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Gamereactor UK

BattleCry - Hands-On Impressions

What if gunpowder wasn't allowed? That's the novel premise for Bethesda's upcoming class-based online multiplayer effort BattleCry.

Given how popular and successful Team Fortress 2 is it's really strange that there hasn't been more attempts to re-invent or clone the concept. Enter BattleCry Studios, the Austin-based studio founded by Rich Vogel and Bethesda in late 2012 and while it would be wrong to dismiss BattleCry as a clone it's obvious that Team Fortress is a strong inspiration.

An obvious difference is the setting and the lack of firearms. That's right. No guns. In fact, they're outlawed in the world of BattleCry. The concept is that of an alternative history scenario where World War broke out much earlier than in reality. As such gunpowder was outlawed in treaties and wars are fought in designated Warzones where soldiers of the three warring factions battle it out for supremacy. The scenario lends itself very well to the art direction of Viktor Andonov (Half-Life, Dishonored) who has been chiefly responsible for designing the world and its characters. Instead of gunpowder there is some alternative tech (called Pansophic) that powers the largely melee based weaponry in the game.


We're introduced to two factions the stiff-upper lipped Royal Marines and the burly bears of the Cossack Empire. The third faction is secret for now, although one of the load screens during our demo says something about Han - suggesting the Chinese could be the third faction. But that's pure speculation on our part.

It's visceral. Mere seconds into our first session our head was separated from the rest of our body and the blood kept being spillt with decapitations and flying limbs being the rule rather than the exception.


For now, BattleCry Studios are talking about 5 classes, each with a distinct feel for the respective faction, but filling the same role on the battlefield. Three were playable in this early demo: The Enforcer - your hulking tank with a massive sword, sweeping spinning special attacks and the ability to turn the sword into a big shield. The Duelist was perhaps the most interesting and novel class playable, a stealthy (can cloak) assassin with a great lounging attack that cover a lot of distant wielding a set of rapiers - a great character for picking off stragglers, but perhaps not the best one for big pile up of bloodthirsty Enforcers going at it. The third playable class was the Tech Archer - your ranged unit. Finding points of elevation and keeping a good distance between yourself and the frontline if you will was key, but interestingly enough there was ways to keep yourself from dying even when close ranged units got up close and personal. A special push ability afford you enough space to send some quick darts into your foe.

In addition to these classes we were told about the Gadgeteer - a support class and the Brawler, a hands-on melee style character with mechanical arms.


Speaking briefly to Rich Vogel we expressed our interest in the Gadgeteer class and it became clear the class is a favourite of Vogel's. During our playsession it proved important to stay together as a group, on the one side a giant centipede of flailing swords formed killing most of what was in their way. It's the simplest of tactics, but it goes to prove that numbers really matter in these kind of scenarios. If you found yourself alone it was most likely only a matter of seconds until your next respawn. Clearly, a class like the Gadgeteer has the potential of unlocking more interesting tactics and scenarios by focusing on supporting other classes, traps and the likes.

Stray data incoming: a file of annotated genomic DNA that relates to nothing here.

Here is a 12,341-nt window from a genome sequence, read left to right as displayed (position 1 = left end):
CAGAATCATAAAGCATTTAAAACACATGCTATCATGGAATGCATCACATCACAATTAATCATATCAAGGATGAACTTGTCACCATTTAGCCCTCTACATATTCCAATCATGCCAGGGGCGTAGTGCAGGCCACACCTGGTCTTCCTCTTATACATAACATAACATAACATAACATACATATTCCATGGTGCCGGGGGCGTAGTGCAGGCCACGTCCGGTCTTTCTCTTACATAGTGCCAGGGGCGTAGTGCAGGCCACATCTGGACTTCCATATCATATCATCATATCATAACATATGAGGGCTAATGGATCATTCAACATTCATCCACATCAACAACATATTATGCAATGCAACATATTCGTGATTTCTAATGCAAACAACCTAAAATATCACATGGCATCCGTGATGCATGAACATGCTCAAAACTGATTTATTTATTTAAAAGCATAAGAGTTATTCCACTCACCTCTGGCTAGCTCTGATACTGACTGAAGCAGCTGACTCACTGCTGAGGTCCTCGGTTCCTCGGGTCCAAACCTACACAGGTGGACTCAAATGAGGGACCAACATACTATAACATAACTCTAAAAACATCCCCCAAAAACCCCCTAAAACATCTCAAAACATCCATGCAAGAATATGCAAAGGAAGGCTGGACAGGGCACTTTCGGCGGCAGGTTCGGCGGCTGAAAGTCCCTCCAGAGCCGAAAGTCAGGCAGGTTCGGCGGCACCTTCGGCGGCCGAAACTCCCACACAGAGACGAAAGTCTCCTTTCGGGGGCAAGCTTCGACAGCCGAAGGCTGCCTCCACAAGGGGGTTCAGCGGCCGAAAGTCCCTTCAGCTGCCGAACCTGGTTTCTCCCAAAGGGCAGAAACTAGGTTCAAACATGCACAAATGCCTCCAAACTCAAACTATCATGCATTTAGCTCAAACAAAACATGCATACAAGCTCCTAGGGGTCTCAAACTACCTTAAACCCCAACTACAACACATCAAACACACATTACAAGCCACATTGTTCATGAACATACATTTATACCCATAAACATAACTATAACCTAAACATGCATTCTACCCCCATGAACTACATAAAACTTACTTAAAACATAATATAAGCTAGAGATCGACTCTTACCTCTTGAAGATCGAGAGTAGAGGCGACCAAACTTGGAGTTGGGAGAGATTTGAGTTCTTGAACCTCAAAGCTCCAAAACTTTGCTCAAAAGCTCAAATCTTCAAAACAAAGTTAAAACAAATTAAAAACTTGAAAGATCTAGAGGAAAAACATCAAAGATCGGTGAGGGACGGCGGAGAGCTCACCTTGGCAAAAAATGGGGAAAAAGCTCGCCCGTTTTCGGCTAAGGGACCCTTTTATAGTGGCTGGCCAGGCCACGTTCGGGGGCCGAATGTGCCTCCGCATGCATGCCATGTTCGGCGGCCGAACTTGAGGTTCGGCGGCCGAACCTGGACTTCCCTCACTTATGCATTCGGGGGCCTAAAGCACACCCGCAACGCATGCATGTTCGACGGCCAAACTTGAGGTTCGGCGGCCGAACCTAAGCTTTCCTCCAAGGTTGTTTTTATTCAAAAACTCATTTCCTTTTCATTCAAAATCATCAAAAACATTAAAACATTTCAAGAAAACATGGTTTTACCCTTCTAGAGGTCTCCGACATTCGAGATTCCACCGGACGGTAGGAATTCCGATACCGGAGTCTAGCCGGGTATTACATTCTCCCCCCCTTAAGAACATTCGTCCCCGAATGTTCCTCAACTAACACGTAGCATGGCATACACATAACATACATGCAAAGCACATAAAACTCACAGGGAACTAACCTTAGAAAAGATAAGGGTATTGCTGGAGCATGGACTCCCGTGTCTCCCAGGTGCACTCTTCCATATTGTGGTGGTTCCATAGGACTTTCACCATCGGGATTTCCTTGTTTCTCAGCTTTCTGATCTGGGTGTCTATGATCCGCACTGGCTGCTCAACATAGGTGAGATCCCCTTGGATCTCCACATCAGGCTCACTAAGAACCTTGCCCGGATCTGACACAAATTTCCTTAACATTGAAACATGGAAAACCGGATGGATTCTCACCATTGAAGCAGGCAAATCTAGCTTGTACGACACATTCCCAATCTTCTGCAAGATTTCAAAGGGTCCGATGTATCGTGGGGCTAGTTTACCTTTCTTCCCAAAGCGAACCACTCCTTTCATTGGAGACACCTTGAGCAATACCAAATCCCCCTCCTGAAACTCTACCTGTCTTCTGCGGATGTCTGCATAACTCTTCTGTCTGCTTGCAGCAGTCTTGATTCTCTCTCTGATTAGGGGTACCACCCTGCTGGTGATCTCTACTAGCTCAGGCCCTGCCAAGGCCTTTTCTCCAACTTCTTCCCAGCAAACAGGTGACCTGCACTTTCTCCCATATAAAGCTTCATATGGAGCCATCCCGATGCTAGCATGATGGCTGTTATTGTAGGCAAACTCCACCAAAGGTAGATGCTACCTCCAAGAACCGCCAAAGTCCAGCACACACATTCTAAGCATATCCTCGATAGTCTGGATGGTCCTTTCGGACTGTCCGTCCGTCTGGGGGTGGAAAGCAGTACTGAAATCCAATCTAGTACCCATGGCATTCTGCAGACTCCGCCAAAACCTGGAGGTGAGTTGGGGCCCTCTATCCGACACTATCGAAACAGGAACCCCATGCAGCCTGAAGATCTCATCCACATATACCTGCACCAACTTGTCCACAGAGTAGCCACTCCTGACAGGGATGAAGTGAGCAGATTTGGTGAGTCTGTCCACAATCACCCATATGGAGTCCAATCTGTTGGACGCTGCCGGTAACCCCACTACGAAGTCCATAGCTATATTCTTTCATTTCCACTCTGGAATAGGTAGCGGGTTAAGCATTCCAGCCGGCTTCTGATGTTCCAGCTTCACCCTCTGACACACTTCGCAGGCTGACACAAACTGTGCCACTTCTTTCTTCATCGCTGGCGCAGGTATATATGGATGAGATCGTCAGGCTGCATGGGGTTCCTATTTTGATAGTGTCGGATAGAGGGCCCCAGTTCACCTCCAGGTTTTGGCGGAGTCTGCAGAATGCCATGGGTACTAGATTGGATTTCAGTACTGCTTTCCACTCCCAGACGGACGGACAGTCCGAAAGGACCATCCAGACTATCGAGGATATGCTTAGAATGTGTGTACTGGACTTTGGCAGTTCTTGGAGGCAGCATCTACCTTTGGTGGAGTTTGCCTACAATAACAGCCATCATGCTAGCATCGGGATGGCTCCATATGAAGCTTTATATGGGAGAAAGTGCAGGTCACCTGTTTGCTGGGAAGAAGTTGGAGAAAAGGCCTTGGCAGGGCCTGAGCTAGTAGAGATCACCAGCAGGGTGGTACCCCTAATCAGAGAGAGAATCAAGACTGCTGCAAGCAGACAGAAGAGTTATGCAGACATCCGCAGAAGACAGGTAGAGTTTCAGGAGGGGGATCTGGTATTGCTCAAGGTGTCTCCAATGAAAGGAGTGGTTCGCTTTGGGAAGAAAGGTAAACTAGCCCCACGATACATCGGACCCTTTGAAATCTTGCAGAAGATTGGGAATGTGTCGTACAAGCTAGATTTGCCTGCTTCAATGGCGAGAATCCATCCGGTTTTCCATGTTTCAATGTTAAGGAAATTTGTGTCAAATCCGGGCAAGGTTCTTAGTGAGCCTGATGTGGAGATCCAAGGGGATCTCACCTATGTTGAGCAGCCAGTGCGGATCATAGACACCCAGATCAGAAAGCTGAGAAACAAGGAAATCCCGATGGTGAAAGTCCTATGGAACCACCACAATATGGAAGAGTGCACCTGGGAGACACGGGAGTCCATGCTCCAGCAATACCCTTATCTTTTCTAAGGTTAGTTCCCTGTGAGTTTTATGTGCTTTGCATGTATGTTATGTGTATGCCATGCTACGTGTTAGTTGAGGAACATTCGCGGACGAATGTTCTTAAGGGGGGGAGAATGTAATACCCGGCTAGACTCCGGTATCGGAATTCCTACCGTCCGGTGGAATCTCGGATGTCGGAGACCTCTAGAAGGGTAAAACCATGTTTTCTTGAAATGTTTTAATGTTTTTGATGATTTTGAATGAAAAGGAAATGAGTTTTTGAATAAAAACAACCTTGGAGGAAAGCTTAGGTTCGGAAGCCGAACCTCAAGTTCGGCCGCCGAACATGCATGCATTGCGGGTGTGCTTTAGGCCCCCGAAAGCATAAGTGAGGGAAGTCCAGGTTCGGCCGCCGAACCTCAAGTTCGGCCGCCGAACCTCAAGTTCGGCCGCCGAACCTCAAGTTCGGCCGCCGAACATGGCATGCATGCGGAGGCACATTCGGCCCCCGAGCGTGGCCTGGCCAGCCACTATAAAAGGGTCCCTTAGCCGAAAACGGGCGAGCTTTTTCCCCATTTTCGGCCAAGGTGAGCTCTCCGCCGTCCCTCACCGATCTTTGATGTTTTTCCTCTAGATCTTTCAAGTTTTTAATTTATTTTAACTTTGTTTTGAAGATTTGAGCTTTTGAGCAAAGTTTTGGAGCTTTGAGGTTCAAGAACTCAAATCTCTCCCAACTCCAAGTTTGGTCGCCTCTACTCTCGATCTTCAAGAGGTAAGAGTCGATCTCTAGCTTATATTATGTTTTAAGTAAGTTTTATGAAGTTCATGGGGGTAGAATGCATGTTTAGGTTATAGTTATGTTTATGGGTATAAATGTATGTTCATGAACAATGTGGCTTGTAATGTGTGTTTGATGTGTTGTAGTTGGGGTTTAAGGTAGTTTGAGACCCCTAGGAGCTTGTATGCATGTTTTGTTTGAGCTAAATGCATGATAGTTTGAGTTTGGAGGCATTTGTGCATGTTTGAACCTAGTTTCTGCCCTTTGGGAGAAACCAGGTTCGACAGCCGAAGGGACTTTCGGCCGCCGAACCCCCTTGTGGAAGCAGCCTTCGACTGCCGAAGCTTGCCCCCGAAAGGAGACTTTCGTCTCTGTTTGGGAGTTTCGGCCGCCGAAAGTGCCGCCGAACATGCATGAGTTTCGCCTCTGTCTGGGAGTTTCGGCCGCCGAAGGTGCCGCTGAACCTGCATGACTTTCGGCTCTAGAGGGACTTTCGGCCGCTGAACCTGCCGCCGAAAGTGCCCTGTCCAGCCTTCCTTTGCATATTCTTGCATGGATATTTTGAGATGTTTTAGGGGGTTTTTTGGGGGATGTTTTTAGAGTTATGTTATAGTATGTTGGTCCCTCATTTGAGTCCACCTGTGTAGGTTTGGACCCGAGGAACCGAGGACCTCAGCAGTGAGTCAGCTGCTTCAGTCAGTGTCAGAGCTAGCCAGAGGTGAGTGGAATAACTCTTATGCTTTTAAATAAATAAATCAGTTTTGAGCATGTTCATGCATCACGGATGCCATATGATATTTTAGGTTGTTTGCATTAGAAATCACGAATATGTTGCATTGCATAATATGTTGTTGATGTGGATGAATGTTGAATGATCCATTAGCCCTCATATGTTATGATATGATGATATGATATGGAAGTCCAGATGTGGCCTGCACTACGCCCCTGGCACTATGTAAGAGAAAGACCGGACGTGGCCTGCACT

The plan from the developers is to keep adding more classes or characters (apparently each of the characters has a fleshed out backstory you'll be able to explore) as the game evolves. And it's clear that while Viktor Andonov has a vision of the universe and the world of BattleCry - the roadmap ahead isn't locked down by any means.

BattleCry is free-to-play. Not surprising given the game that served as inspiration. While it's too soon for details on the monetisation, design director Lucas Davis did assure us that it would mainly involve customisation items. There is also an in-game economy where players earn iron for upgrades, and while this wasn't fully detailed we assume this will also be tied to microtransactions. Davis explained matchmaking will ensure newcomers won't be slaughtered by veterans wielding advanced weaponry. Remains to be seen what the exact nature of the economy, in-game as well as real-world, will be like and how it will affect the experience.


As is often the case with first reveals, some of the most interesting stuff is what wasn't revealed at the event. Our three matches playing vanilla Team Deathmatch in two teams on one map left us interested in what else there is on offer as what we played, while solid, didn't really leave us wanting for more of the same. We sampled the mechanics. We got a taste for the interesting and surprisingly vertical map design that saw us zipping up and down using a grappling hook that attaches to specific targets.

The concept of three factions suggests we'll be enjoying three-way battles across various modes, and when asked about this the developers found it hard to keep their poker faces up. It's something they're looking into at the very least. Just imagine the back and forth of a Conquest style mode with three teams involved. There was also some loose talk of a siege/fortress mode at the event. The War Effort meta game was also teased.

BattleCry is scheduled to enter the beta phase next year.

Cossack Empire: Archer, Enforcer, & Gadgeteer.
Royal Marines: Archer, Brawler & Gadgeteer.